1944  5410       11850    45.6   **************************** 
    1945  6235       11835    52.6   ******************************** 
    1946  6908       11850    58.2   *********************************** 
    1947  7222       13473    53.6   ********************************* 
    1948  7600       15509    49     ****************************** 
    1949  8265       16800    49.1   ****************************** 
    1950  8763       18491    47.3   ***************************** 
    1951  8759       21640    40.4   ************************* 
    1952  9307       24588    37.8   *********************** 
    1953  9789       25833    37.8   *********************** 
    1954  9931       25918    38.3   *********************** 
    1955  10933      28528    38.3   *********************** 
    1956  11414      32058    35.6   ********************** 
    1957  11489      33513    34.2   ********************* 
    1958  12545      34777    36     ********************** 
    1959  13210      36846    35.8   ********************** 
    1960  13291      38359    34.6   ********************* 
    1961  14165      39646    35.7   ********************** 
    1962  15208      42927    35.4   ********************** 
    1962  15981      45978    34.7   ********************* 
    1964  17202      50280    34.2   ********************* 
    1965  18996      55364    34.3   ********************* 
    1966  20441      61828    33     ******************** 
    1967  22874      66409    34.4   ********************* 
    1968  25749      72586    35.4   ********************** 
    1969  28492      79815    35.6   ********************** 
    1970  30081      85685    35.1   ********************** 
    1971  35156      94450    37.2   *********************** 
    1972  40947      105234   38.9   ************************ 
    1973  47035      123560   38     *********************** 
    1974  55578      147528   37.6   *********************** 
    1975  66616      165343   40.2   ************************* 
    1976  69985      191857   36.4   ********************** 
    1977  87641      210149   41.6   ************************* 
    1978  105296     232211   45.3   **************************** 
    1979  122951     264279   46.5   **************************** 
    1980  140606     296555   47.4   ***************************** 
    1981  163183     339055   48.1   ***************************** 
    1982  173149     356600   48.5   ****************************** 
          SUPPLY   PRODUCT   OF (3)  0....1....2....3....4....5....6....7 


     (1)    (2)     (3)      (4)       (5)       (6)       (7)      (8) 
          SUPPLY   INESS     (x2)   1949=100  IN CPI    1949=100  IN CPI 
    1926  2153     3511     312       78.36               70.7 
    1927  2283     3883     104       83.08     6.03      69.8     -1.27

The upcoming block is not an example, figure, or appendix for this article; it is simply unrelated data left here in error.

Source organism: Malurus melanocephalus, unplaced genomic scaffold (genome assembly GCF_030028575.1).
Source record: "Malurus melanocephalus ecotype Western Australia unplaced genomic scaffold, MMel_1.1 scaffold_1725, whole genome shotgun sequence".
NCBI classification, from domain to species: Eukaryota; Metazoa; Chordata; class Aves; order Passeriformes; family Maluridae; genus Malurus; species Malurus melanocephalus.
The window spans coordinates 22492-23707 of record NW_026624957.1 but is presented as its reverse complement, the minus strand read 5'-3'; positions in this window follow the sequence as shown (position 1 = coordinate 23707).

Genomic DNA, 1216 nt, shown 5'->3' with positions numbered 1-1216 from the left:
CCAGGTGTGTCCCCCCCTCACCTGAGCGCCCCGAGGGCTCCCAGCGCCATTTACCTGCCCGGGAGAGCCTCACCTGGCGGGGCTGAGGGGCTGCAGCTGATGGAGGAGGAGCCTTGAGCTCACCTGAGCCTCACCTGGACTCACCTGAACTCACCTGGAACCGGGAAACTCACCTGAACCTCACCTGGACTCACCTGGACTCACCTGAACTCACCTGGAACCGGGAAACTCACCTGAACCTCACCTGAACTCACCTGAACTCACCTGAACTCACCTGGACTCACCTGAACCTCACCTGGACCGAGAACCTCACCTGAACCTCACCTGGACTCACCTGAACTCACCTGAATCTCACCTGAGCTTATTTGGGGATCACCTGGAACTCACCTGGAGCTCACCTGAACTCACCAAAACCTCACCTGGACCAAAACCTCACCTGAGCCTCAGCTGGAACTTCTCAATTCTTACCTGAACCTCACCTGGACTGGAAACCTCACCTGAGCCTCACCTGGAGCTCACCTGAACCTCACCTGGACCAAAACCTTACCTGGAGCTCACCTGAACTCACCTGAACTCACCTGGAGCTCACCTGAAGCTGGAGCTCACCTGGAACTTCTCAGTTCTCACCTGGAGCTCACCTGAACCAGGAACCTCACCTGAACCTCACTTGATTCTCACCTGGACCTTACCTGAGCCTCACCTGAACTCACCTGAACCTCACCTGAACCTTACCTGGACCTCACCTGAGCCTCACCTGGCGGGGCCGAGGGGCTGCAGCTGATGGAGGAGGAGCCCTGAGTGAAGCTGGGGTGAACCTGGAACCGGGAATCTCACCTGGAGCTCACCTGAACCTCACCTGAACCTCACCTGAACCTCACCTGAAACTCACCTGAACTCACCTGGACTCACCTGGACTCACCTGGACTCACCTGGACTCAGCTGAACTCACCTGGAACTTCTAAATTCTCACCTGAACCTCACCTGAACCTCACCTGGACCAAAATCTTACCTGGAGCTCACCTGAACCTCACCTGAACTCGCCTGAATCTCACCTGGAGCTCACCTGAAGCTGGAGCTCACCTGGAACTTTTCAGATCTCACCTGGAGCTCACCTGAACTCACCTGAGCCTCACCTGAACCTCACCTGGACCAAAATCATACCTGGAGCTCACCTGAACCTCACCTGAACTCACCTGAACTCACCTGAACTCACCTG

1928  2458     4306      82       88.04     5.97      70.4       .86 
    1929  2498     4651     -55       87.76     -.32      71.2      1.14 
    1930  2326     4475     -49       83.42    -4.94      70.4     -1.12 
    1931  2270     3904    -228       77.35    -7.27      70.4       .00 
    1932  2113     3296    -146       70.24    -9.19      64.2     -8.81 
    1933  2098     3011    -154       66.30    -5.61      59       -8.10 
    1934  2129     3219    -202       62.78    -5.31      56.6     -4.07 
    1935  2249     3393    -199       61.32    -2.33      57.5      1.59 
    1936  2395     3604    -142       61.38      .11      58.8      2.26 
    1937  2557     3950    -141       61.71      .53      60.5      2.89 
    1938  2617     3980     -77       61.45     -.43      61.5      1.65 
    1939  2798     4064     -57       63.32     3.05      61.2      -.49 
    1940  3009     4823    -197       63.51      .29      63.8      4.25 
    1941  3661     5698    -149       65.77     3.56      68.3      7.05 
    1942  3786     7703    -200       67.69     2.92      71.5      4.69 
    1943  4583     7687    -262       72.40     6.96      73.5      2.80 
    1944  5410     8054    -299       77.15     6.56      74.3      1.09 
    1945  6235     7908    -395       81.34     5.44      75.2      1.21 
    1946  6908     8398     -62       87.26     7.28      77.8      3.46 
    1947  7222     10705     29       90.06     3.20      85.3      9.64 
    1948  7600     11824    212       94.55     4.99      96.5     13.13 
    1949  8265     13087     90      100.00     5.77     100.0      3.63 
    1950  8763     14410      7      103.51     3.50     103.7      3.70 
    1951  8759     16668    410      106.03     2.44     113.5      9.45 
    1952  9307     18782     24      109.26     3.05     116.2      2.38 
    1953  9789     20005   -159      111.02     1.61     115.8      -.34 
    1954  9931     20759    105      112.35     1.19     117        1.04 
    1955  10933    22424     76      117.75     4.81     117         .00 
    1956  11414    24516   -259      118.81      .91     118.9      1.62 
    1957  11489    26065    -46      118.94      .11     122.6      3.11 
    1958  12545    27699   -359      121.94     2.52     125.8      2.61 
    1959  13210    29366   -454      122.81      .72     127.3      1.19 
    1960  13921    30760   -391      121.58    -1.01     128.5       .94 
    1961  14165    32136   -284      123.81     1.84     129.3       .62 
    1962  15208    34060    251      128.51     3.80     131        1.31 
    1963  15981    36207     78      131.53     2.35     133        1.53 
    1964  17202    38982   -101      135.31     2.87     134.7      1.28 
    1965  18996    42305   -411      139.73     3.27     137.4      2.00 
    1966  20441    46638   -364      142.97     2.32     141.9      3.28 
    1967  22784    51125    -66      149.59     4.63     146.8      3.45 
    1968  25749    56388    -20      157.17     5.06     152.9      4.16 
    1969  28492    61733    886      166.41     5.88     158.8      3.86 
    1970  30081    66957   -690      168.64     1.34     164.5      3.59